Chambers College of Business and Economics
Policymakers often want to achieve low inflation to avoid the low economic growth associated with high inflation. Reducing inflation through monetary policy (disinflation) is not costless as it can coincide with higher unemployment rates and reduced output. In this paper we use sacrifice ratios to calculate the cost of disinflation during the 1990s for 40 countries. We then study whether transparency and democratic accountability of monetary institutions reduces disinflation costs. Our empirical results suggest that more transparent central banks seem to face higher disinflation costs. This result could be because more transparent central banks have lower initial inflation rates during their disinflation episodes. Therefore, reducing inflation even further is more costly to them. We find no significant relationship between independence of central banks and the disinflation costs they faced during 1990s.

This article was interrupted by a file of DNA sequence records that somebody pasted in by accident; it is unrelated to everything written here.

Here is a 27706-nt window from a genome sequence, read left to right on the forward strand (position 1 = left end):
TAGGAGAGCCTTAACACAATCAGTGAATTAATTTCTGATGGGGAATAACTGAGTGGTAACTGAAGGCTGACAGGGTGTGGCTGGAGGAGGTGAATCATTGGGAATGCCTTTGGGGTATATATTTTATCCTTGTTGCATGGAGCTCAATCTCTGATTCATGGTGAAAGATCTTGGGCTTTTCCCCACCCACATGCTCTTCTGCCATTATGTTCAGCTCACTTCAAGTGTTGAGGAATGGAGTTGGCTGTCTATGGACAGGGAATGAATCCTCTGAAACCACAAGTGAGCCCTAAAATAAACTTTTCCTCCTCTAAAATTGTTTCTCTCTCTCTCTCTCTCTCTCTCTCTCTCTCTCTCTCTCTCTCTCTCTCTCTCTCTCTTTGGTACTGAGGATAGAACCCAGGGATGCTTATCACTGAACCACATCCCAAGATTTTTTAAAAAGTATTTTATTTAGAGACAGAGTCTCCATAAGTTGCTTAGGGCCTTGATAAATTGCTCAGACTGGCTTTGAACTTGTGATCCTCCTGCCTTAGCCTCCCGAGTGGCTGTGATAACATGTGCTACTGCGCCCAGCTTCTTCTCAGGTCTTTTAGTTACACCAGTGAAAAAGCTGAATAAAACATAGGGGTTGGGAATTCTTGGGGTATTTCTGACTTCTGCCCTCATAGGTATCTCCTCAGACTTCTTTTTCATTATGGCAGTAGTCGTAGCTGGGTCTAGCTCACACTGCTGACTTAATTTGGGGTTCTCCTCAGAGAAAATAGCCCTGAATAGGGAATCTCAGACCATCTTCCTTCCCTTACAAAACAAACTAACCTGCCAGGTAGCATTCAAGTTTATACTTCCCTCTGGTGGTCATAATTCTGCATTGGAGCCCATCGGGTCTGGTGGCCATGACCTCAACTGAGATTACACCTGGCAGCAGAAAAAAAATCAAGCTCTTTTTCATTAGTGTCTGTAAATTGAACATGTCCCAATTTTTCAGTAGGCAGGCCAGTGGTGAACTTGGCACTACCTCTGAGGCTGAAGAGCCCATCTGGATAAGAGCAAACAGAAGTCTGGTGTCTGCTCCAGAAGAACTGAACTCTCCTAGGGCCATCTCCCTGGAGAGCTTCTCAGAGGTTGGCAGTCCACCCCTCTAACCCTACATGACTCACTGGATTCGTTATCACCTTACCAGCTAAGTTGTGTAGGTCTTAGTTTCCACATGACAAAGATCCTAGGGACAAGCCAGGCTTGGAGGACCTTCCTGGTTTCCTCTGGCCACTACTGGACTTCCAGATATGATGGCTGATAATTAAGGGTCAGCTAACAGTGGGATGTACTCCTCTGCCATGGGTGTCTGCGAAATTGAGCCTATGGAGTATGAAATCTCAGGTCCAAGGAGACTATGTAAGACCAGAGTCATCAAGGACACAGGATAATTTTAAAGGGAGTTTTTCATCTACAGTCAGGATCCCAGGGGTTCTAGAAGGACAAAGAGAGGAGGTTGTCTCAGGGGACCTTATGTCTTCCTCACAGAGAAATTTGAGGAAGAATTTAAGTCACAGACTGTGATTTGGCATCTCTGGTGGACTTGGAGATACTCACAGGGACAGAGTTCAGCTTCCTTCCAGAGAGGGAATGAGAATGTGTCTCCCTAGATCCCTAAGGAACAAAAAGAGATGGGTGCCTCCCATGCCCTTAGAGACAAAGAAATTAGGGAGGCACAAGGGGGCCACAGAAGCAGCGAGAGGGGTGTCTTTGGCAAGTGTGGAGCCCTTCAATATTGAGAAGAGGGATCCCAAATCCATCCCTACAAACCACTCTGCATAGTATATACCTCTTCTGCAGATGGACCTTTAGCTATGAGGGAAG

Digital Commons Citation
Motie, Golnaz B. and Hall, Joshua C., "The Effect of Transparency, Independence and Accountability of Central Banks on Disinflation Costs" (2020). Economics Faculty Working Papers Series. 43.